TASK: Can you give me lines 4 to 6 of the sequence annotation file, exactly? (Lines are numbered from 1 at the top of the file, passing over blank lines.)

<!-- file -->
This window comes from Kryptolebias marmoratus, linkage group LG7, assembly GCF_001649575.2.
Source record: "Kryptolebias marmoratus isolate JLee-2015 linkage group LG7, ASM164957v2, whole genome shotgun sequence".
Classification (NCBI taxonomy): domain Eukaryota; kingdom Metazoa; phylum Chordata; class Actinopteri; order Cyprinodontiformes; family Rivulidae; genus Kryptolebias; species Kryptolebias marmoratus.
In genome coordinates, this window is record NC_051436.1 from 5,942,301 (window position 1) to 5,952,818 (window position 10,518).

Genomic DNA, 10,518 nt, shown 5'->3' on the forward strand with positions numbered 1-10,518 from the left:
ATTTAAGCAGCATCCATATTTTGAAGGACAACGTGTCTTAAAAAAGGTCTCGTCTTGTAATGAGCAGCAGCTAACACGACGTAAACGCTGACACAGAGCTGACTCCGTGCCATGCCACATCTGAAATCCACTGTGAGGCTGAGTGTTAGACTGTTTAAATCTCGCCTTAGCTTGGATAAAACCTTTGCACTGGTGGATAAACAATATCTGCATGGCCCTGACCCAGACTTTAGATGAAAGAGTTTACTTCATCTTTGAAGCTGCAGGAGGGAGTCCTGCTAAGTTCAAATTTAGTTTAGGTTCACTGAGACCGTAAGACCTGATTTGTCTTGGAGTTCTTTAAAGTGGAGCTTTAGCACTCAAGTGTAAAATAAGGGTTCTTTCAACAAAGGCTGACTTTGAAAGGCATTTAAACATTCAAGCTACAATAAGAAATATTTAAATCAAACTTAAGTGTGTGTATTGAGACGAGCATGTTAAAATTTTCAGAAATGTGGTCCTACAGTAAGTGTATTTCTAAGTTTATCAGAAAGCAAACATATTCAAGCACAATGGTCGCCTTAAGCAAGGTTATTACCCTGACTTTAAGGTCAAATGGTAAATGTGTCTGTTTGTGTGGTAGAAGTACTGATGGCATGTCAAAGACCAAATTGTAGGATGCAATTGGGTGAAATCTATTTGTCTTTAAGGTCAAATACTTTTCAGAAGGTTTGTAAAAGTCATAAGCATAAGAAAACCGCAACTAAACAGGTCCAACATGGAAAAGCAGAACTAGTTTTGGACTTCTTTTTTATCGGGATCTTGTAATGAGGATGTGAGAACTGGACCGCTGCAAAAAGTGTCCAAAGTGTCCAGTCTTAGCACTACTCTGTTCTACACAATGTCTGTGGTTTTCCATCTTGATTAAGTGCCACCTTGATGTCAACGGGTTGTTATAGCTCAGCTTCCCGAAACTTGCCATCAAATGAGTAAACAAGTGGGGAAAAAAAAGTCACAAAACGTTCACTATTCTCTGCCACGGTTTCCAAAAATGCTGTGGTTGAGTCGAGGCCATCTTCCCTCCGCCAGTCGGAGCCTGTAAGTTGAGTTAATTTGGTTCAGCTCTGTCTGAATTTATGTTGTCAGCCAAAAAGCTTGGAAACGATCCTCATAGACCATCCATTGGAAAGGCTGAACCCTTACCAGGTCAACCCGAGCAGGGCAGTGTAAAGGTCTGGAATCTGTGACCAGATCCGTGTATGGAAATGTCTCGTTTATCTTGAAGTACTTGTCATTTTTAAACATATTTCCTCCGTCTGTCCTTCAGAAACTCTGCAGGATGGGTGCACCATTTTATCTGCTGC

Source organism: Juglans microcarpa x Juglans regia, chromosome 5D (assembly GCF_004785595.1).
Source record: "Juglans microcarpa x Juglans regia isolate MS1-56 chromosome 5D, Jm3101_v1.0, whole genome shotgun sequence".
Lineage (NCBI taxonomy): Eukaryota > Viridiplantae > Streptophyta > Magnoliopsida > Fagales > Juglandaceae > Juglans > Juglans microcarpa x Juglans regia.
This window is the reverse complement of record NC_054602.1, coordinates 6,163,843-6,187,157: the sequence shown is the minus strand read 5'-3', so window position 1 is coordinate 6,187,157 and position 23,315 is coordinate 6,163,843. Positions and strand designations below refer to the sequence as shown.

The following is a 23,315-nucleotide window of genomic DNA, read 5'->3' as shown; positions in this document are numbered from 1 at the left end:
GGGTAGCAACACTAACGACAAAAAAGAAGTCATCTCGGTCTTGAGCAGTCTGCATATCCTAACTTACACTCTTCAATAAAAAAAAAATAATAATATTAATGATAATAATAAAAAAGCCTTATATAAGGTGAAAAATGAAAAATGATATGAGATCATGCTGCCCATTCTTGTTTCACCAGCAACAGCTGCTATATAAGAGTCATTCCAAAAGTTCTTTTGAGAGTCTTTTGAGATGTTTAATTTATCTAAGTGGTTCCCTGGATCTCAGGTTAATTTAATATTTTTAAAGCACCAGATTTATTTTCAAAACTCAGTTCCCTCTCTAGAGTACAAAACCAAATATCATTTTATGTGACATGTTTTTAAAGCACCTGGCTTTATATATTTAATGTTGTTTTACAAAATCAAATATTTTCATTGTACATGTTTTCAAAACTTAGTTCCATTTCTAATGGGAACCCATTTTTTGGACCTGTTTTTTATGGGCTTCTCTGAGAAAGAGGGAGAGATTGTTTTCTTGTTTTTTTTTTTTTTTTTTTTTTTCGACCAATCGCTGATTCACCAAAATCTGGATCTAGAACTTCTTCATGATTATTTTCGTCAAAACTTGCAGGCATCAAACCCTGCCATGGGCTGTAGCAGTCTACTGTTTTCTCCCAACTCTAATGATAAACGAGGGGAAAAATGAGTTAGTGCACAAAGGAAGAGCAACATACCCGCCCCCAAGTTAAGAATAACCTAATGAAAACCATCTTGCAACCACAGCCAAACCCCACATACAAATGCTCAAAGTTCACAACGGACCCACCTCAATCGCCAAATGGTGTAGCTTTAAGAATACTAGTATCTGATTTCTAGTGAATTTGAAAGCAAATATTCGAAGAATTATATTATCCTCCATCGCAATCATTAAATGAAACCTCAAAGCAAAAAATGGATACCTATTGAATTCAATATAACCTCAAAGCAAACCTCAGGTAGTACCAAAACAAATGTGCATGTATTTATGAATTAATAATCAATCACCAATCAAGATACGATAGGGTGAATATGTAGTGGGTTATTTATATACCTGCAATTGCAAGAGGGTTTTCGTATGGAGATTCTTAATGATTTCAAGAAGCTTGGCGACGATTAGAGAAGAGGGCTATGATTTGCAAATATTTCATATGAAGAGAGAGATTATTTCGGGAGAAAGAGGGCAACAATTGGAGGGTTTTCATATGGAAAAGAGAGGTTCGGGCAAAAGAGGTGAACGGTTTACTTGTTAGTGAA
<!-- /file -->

In genome coordinates, this window is record NC_051436.1 from 5,942,301 (window position 1) to 5,952,818 (window position 10,518).

Genomic DNA, 10,518 nt, shown 5'->3' on the forward strand with positions numbered 1-10,518 from the left:
ATTTAAGCAGCATCCATATTTTGAAGGACAACGTGTCTTAAAAAAGGTCTCGTCTTGTAATGAGCAGCAGCTAACACGACGTAAACGCTGACACAGAGCTGACTCCGTGCCATGCCACATCTGAAATCCACTGTGAGGCTGAGTGTTAGACTGTTTAAATCTCGCCTTAGCTTGGATAAAACCTTTGCACTGGTGGATAAACAATATCTGCATGGCCCTGACCCAGACTTTAGATGAAAGAGTTTACTTCATCTTTGAAGCTGCAGGAGGGAGTCCTGCTAAGTTCAAATTTAGTTTAGGTTCACTGAGACCGTAAGACCTGATTTGTCTTGGAGTTCTTTAAAGTGGAGCTTTAGCACTCAAGTGTAAAATAAGGGTTCTTTCAACAAAGGCTGACTTTGAAAGGCATTTAAACATTCAAGCTACAATAAGAAATATTTAAATCAAACTTAAGTGTGTGTATTGAGACGAGCATGTTAAAATTTTCAGAAATGTGGTCCTACAGTAAGTGTATTTCTAAGTTTATCAGAAAGCAAACATATTCAAGCACAATGGTCGCCTTAAGCAAGGTTATTACCCTGACTTTAAGGTCAAATGGTAAATGTGTCTGTTTGTGTGGTAGAAGTACTGATGGCATGTCAAAGACCAAATTGTAGGATGCAATTGGGTGAAATCTATTTGTCTTTAAGGTCAAATACTTTTCAGAAGGTTTGTAAAAGTCATAAGCATAAGAAAACCGCAACTAAACAGGTCCAACATGGAAAAGCAGAACTAGTTTTGGACTTCTTTTTTATCGGGATCTTGTAATGAGGATGTGAGAACTGGACCGCTGCAAAAAGTGTCCAAAGTGTCCAGTCTTAGCACTACTCTGTTCTACACAATGTCTGTGGTTTTCCATCTTGATTAAGTGCCACCTTGATGTCAACGGGTTGTTATAGCTCAGCTTCCCGAAACTTGCCATCAAATGAGTAAACAAGTGGGGAAAAAAAAGTCACAAAACGTTCACTATTCTCTGCCACGGTTTCCAAAAATGCTGTGGTTGAGTCGAGGCCATCTTCCCTCCGCCAGTCGGAGCCTGTAAGTTGAGTTAATTTGGTTCAGCTCTGTCTGAATTTATGTTGTCAGCCAAAAAGCTTGGAAACGATCCTCATAGACCATCCATTGGAAAGGCTGAACCCTTACCAGGTCAACCCGAGCAGGGCAGTGTAAAGGTCTGGAATCTGTGACCAGATCCGTGTATGGAAATGTCTCGTTTATCTTGAAGTACTTGTCATTTTTAAACATATTTCCTCCGTCTGTCCTTCAGAAACTCTGCAGGATGGGTGCACCATTTTATCTGCTGC